Investigation of yeast mitochondrial transcription initiation factor Mtf1p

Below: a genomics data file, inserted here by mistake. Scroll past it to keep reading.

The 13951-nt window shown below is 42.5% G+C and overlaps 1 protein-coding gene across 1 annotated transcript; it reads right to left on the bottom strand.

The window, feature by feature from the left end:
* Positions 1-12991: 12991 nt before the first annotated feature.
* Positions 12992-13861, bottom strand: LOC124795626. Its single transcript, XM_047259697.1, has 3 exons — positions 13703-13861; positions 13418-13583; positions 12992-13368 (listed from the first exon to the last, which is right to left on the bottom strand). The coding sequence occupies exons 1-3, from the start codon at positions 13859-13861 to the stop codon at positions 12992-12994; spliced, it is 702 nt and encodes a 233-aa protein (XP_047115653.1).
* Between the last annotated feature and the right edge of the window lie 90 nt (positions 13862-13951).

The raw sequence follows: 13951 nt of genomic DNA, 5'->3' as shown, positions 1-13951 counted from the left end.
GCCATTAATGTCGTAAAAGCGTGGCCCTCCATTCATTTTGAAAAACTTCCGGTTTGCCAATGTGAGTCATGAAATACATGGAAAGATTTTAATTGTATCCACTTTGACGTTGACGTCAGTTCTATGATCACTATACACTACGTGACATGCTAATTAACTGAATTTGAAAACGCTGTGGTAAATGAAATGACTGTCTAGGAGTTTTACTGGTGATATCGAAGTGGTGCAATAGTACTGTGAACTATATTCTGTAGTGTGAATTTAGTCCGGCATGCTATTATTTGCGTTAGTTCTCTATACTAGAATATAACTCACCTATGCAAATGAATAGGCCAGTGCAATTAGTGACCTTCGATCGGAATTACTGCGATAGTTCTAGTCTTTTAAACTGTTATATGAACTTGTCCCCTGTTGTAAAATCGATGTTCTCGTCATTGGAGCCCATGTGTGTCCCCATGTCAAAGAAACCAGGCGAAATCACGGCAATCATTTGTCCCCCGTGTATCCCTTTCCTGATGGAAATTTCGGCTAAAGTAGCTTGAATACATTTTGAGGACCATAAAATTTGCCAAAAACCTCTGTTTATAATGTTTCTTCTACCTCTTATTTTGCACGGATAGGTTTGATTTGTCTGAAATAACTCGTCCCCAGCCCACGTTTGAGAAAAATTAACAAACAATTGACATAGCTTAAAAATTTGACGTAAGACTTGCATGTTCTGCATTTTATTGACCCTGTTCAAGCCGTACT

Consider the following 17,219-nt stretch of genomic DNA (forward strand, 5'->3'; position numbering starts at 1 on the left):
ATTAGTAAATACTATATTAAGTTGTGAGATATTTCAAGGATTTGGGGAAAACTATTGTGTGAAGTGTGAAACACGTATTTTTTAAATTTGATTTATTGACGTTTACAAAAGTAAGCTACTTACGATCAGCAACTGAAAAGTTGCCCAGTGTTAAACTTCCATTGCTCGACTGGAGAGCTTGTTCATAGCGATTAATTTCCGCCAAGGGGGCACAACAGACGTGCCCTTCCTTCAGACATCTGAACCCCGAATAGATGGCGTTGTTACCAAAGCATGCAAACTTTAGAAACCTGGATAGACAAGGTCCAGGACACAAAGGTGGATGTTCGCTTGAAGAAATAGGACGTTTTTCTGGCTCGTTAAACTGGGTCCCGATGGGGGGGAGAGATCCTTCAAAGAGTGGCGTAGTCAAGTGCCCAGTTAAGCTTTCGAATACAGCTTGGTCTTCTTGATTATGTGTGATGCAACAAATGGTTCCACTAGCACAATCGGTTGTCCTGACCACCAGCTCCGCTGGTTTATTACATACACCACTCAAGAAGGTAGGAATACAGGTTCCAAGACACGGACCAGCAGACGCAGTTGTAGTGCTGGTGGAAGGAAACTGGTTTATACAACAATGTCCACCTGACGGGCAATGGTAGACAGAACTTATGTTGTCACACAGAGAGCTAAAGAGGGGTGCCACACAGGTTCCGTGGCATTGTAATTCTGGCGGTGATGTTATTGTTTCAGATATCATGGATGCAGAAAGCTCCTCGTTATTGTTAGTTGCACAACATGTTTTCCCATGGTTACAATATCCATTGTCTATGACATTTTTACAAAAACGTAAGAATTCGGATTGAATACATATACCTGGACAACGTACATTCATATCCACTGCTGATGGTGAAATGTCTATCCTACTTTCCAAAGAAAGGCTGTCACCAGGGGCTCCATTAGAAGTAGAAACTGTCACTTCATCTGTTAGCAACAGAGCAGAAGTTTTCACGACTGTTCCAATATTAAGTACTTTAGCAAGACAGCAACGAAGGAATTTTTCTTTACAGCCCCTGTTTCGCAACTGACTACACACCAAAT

Being the first step in gene expression, transcription is a tightly regulated process in the cell cycle. In humans, mitochondrial transcription defects have been associated with numerous diseases. In order to gain a greater understanding of mitochondrial transcription initiation in higher eukaryotes, the mitochondrial transcription initiation factor, Mtf1p, from Saccharomyces cerevisiae was studied. This protein, which has homologues in all other eukaryotes, is known to interact with Rpo41p, the core yeast mitochondrial RNA polymerase, prior to promoter-DNA binding. Four mutants were created, Mtf1p Y54F, C192A, C192F, and C192M, and then expressed in Escherichia coli cells. Initially, two mutants (C192F and C192M) were successfully expressed with an N-terminal GST-tag, and Mtf1p C192F was used to optimize an overall purification scheme. Gel filtration analysis revealed that after purification, Mtf1p C192F is in an aggregated state, and as a result, Mtf1p C192F was N-terminally His-tagged in an alternative vector. However, expression was of the His-tagged protein was again unsuccessful. At the time this thesis was written, experiments to express the four Mtf1p mutants are ongoing.